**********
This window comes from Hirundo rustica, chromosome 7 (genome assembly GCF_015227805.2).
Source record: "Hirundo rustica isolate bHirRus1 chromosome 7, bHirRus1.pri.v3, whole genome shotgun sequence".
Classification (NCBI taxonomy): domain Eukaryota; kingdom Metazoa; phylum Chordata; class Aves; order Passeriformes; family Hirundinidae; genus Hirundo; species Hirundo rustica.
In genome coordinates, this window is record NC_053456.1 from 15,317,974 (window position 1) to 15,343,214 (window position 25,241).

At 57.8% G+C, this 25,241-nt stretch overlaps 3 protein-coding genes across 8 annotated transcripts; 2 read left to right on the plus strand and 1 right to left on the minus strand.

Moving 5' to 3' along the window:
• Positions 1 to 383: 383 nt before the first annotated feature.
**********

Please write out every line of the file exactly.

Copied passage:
This window comes from Hirundo rustica, chromosome 7 (genome assembly GCF_015227805.2).
Source record: "Hirundo rustica isolate bHirRus1 chromosome 7, bHirRus1.pri.v3, whole genome shotgun sequence".
Classification (NCBI taxonomy): domain Eukaryota; kingdom Metazoa; phylum Chordata; class Aves; order Passeriformes; family Hirundinidae; genus Hirundo; species Hirundo rustica.
In genome coordinates, this window is record NC_053456.1 from 15,317,974 (window position 1) to 15,343,214 (window position 25,241).

At 57.8% G+C, this 25,241-nt stretch overlaps 3 protein-coding genes across 8 annotated transcripts; 2 read left to right on the plus strand and 1 right to left on the minus strand.

Moving 5' to 3' along the window:
• Positions 1 to 383: 383 nt before the first annotated feature.